It’s much easier to compromise than to stand firm in what we know to be true.  It’s easier to just do good, but not mention the name of Jesus.  It’s easier to just attribute the change in our hearts and our lives to “living right” and “making good choices.”  That’s what our society wants us to say.  That’s what Oprah and Dr. Phil want us to believe as well — that we somehow can engineer these great personal changes in our lives.  But that’s compromising.  If you really want to persevere through opposition that will stall your spiritual growth, you can’t compromise the truth.

Refuel

Finally, to get through trials.  To overcome opposition.  You have to refuel.  That’s what Peter and John did.  After they were released, “Peter and John went back to their own people …” (Acts 4:23).  How awesome is that!  They went back to their people.  Together they praised God for protecting them and prayed.  The Bible says they were all filled with the Holy Spirit and spoke the Word of God boldly.  (Acts 4:24).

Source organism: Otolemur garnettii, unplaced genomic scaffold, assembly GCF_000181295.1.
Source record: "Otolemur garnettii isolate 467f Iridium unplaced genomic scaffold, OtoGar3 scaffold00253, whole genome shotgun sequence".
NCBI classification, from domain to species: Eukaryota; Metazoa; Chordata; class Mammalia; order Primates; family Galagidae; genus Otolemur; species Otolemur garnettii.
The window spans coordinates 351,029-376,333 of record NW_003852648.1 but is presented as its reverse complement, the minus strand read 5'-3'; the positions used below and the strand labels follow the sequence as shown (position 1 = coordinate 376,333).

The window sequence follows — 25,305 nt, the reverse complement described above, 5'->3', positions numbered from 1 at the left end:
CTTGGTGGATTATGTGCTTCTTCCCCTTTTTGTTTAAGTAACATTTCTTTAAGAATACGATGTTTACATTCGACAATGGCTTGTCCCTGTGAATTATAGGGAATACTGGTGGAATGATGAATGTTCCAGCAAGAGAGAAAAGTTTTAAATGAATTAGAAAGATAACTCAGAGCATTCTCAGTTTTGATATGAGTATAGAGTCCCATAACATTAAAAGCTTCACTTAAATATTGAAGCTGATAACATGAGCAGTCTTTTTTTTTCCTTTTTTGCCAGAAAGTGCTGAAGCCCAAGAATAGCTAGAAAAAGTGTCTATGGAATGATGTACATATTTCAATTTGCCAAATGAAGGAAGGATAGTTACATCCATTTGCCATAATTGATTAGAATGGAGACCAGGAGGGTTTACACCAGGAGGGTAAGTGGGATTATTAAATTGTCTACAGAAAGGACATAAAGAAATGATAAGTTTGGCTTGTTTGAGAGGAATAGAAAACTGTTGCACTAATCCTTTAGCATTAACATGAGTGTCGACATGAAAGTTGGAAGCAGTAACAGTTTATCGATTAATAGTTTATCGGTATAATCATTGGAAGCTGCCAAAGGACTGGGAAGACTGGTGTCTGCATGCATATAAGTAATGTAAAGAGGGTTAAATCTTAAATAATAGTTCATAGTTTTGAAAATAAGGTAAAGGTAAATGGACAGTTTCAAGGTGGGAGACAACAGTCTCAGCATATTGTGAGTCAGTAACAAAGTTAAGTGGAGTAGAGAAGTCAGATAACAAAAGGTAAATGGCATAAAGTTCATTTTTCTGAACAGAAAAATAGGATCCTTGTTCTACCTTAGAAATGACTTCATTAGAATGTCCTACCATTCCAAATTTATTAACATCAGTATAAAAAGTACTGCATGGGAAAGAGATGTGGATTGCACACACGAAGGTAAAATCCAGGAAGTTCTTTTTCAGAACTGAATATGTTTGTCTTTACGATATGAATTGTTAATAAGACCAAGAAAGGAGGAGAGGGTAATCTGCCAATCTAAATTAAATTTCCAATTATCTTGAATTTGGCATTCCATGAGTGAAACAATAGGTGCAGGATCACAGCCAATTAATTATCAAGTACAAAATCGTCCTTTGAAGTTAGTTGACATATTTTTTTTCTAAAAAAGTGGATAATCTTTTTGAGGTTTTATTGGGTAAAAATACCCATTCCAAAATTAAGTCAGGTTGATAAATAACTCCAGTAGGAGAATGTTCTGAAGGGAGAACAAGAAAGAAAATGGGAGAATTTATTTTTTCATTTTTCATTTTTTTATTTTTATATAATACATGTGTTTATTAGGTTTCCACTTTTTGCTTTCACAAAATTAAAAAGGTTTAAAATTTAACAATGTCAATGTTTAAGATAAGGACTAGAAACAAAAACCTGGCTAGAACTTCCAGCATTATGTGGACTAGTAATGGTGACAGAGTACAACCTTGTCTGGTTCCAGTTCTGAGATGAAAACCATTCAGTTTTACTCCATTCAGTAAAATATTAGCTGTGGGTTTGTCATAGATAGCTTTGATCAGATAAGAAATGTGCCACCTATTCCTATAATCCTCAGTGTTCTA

Opposition is tough.  Trials, even small ones over time, take a toll on you.  You have to get back to your people — and that means your Christian fellowship!  That’s a big part of what church is for — we are each other’s people.  We are support for each other.  We can pray for each other.  We can refuel!

Conclusion

Opposition is really a growth opportunity!  At the time it’s happening it’s not much fun.  But overcoming the trials and the suffering lead us to spiritual maturity.

What is a Spiritual Discipline, Anyway?

This is the second article in my series on spiritual disciplines titled “Why Men Need  Discipline.”  You can see the first article here: What is Discipline?”